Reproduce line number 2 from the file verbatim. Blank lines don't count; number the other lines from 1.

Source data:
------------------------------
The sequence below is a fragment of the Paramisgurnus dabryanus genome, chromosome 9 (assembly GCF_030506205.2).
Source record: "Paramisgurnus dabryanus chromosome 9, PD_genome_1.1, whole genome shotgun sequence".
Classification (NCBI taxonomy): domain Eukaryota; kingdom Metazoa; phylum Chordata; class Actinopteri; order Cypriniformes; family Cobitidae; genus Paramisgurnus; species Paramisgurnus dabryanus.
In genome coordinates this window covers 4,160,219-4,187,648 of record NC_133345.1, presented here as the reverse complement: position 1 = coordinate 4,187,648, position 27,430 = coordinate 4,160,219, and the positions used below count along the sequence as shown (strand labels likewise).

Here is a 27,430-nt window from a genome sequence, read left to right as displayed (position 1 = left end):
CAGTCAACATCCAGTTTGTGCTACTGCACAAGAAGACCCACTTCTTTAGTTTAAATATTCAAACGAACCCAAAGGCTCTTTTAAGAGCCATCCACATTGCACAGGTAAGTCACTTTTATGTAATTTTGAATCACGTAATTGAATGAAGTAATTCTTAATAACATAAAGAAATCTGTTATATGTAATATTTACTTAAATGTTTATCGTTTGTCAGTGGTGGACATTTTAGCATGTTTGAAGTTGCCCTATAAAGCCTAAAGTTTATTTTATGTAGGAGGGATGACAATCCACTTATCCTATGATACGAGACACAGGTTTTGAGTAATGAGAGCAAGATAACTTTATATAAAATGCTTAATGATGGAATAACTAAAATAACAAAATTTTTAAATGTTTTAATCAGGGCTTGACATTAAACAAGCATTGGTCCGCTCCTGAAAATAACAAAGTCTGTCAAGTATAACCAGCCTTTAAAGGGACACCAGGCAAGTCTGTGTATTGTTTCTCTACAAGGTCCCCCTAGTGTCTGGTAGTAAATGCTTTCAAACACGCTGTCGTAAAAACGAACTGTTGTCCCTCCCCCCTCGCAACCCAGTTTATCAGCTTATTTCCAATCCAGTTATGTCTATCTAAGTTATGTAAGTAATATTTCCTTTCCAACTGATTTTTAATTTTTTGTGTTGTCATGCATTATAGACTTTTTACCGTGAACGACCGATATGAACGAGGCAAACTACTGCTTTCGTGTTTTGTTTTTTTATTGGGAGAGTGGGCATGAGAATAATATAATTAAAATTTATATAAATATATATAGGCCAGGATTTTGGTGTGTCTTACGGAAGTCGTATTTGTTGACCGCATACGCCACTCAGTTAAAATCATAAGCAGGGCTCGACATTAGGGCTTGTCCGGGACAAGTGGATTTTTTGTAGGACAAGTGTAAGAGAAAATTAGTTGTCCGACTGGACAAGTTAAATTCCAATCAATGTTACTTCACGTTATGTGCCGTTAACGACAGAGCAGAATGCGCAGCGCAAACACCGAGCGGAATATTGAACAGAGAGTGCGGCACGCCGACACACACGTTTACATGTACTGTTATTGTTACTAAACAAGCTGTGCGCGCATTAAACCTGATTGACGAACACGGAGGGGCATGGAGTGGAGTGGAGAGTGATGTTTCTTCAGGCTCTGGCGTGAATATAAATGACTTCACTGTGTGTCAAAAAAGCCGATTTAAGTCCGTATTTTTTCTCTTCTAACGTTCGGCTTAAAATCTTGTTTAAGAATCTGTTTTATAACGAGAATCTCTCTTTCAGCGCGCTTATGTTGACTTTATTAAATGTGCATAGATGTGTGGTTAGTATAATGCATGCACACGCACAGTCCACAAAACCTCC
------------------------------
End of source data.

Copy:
Source record: "Paramisgurnus dabryanus chromosome 9, PD_genome_1.1, whole genome shotgun sequence".